However, two days later, references to the bridge over the River Uherka disappear from Stefan Wielebski’s testimonies – he now claims that he did not encounter the injured Jewish woman until she was in police custody in Ruda. His explanation for the murder was that he had been inexperienced: he was fifteen at the time (in fact he was already an adult in legal terms) and that he had been craftily exploited by others. ‘The Jewess’s possessions had been looted by the Polish populace. The police knew very well about this theft and did not admit this matter to the Gestapo.’
The details given in passing are also interesting, such as the words of the policeman Muszyński, who encouraged him to carry out the murder. ‘You’ve got a gun, take a shot.’ In another variation: ‘Take a rifle and sort this problem out with her.’ Or those attributed to the accused: ‘Give me the rifle father, I’ll shoot.’
After killing the woman, Wielebski supposedly had a troubled a conscience. In his testimony, he insisted that ‘that kind of mistake didn’t happen again.’ This is in contradiction to the testimonies of subsequent witnesses – those who lived in the vicinity of the embankment and members of the civil guard (such groupings were created in eastern Poland during the war).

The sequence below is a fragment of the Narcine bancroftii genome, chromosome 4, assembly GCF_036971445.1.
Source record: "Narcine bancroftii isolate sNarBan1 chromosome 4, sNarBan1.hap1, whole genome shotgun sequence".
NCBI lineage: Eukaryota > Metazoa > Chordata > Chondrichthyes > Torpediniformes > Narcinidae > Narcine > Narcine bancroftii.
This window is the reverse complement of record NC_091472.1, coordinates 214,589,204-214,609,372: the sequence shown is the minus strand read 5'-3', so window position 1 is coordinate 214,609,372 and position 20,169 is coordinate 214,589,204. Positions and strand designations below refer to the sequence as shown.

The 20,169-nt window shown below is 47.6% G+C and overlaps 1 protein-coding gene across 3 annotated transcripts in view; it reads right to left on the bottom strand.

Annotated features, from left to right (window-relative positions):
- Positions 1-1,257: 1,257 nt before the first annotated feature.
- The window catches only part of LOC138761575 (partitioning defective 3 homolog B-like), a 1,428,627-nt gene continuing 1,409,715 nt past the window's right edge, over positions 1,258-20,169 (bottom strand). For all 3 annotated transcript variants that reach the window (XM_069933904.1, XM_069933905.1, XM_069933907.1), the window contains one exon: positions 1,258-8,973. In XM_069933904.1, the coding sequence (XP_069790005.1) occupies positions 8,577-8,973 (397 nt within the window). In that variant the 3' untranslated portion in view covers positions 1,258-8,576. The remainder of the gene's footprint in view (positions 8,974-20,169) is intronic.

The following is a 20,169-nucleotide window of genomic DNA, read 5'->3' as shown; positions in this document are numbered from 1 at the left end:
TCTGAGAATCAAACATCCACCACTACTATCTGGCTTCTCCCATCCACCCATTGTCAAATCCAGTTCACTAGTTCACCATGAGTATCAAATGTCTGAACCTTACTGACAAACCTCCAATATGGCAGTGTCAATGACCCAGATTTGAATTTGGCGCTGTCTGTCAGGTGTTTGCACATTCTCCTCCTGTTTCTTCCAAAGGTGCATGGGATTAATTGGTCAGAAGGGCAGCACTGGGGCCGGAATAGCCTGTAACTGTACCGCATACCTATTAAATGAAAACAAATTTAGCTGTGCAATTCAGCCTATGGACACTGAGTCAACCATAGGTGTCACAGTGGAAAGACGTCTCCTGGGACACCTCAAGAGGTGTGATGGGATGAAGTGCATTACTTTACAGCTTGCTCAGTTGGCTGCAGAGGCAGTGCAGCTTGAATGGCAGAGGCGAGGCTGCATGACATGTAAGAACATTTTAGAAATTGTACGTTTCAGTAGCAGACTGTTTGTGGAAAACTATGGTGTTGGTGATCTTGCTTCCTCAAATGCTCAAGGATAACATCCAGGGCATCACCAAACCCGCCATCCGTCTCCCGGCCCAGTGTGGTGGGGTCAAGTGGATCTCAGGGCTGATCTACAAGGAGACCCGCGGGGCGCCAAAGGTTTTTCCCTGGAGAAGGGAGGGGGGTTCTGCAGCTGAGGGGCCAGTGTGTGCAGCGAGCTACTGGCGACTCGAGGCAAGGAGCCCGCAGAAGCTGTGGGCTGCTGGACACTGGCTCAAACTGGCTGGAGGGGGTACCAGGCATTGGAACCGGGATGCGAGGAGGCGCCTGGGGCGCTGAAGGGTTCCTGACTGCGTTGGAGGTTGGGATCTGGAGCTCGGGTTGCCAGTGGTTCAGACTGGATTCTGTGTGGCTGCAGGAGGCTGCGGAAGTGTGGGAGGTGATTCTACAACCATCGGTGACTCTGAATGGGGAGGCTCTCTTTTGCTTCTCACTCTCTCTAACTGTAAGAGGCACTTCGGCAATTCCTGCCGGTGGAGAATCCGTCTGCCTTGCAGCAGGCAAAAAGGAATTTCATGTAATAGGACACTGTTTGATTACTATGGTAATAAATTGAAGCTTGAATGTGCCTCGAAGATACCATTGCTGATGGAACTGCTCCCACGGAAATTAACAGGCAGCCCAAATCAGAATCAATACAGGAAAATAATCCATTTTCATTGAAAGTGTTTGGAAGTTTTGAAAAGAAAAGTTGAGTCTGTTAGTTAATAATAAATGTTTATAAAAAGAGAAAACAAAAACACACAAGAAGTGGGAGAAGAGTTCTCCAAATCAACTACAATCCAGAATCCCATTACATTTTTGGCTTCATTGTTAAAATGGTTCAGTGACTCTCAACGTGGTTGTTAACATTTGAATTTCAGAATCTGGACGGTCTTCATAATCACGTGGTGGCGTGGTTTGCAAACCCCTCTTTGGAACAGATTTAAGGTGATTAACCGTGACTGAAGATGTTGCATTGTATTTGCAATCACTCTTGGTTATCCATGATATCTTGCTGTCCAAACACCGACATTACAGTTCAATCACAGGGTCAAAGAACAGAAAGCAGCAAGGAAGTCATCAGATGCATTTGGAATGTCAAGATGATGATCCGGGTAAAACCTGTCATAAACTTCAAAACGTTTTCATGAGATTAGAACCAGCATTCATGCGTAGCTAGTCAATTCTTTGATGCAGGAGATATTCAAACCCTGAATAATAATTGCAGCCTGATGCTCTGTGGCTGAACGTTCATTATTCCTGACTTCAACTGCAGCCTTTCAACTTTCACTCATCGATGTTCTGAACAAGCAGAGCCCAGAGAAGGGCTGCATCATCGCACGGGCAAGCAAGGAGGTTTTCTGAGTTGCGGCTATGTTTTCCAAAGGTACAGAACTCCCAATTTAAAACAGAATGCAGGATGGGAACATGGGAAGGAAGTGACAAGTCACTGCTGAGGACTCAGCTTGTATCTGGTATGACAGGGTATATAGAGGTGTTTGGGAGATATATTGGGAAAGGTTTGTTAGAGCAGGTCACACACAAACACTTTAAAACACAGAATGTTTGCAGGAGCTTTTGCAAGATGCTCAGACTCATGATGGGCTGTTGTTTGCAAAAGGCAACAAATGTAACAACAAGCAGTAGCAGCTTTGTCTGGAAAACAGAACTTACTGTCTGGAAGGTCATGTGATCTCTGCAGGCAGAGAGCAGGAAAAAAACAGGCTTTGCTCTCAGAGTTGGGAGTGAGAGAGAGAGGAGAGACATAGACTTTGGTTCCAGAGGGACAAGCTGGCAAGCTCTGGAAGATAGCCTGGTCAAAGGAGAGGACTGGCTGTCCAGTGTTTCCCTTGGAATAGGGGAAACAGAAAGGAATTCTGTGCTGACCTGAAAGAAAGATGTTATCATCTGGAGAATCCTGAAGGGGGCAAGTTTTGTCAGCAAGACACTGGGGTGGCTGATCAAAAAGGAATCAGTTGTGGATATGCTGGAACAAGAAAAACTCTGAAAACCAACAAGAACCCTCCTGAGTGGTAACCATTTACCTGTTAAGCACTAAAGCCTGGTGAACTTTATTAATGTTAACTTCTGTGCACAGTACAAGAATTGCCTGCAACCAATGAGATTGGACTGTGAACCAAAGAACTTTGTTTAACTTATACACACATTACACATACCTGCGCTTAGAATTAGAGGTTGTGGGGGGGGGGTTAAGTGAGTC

One night in February 1943, Konstanty Głowacz, a factory-worker (b.1903) who lived in the house closest to the railway track, heard a burst of gunfire. The shots had been fired at fleeing Jews by escorts of a transport bound for Sobibor. ‘After the shots, I hear someone coming towards my house. A moment later a battered, badly injured man comes inside. I gave him some water, because he wanted a drink. He was a Jew.’ ‘When this man came into my house, he asked […] for help.’ He drunk some water and was given some cotton wool to put over a wound in his groin. ‘He sat down, rested, warmed up a bit, and after about fifteen minutes I heard shots […]. Not long after these shots, two members of the civil guard came to my house, as at that time, civilians formed guards by the railway tracks. But I can’t remember which of the guards came to my house.’ Głowacz was fully aware of their names, but after all, he had ‘to live amongst people somehow.’ So he kept quiet.
In all probability, one of those guards was Józef Kędzierzawski (b. 1892). He gave evidence that he had been on guard that day. ‘Around nine o’clock in the evening, a train came from Chełm, heading towards Włodawa. It was a transport of Jews. When that train arrived at the station in Huta, you could hear rifle shots, and they were being fired by the people who were escorting this transport.’ Before long, one of the fugitives who had been shot was brought to the guardhouse. He apparently only spoke Yiddish. Nevertheless, this did not prevent him from conveying a great deal of information about himself: he was from Rawa Ruska, he was 27, he was a farmer, he had a plot of land and a cow. His sister had been the first to jump from the train. The statement that ‘he only spoke Jewish’ can be understood as an attempt by the testifier to distance himself from the fugitive, who he had not wanted to help – the process of segregation amounts to, in Aranzazu Calderón Puerta’s analysis, an explicit form of fear.11
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- 2021 (November)
- the Holocaust Polish countryside genocidal violence postwar pogroms the Holocaust facilitators non-German participation in the Holocaust
- Berlin, Bern, Bruxelles, New York, Oxford, Warszawa, Wien, 2022. 440 pp., 61 fig. b/w.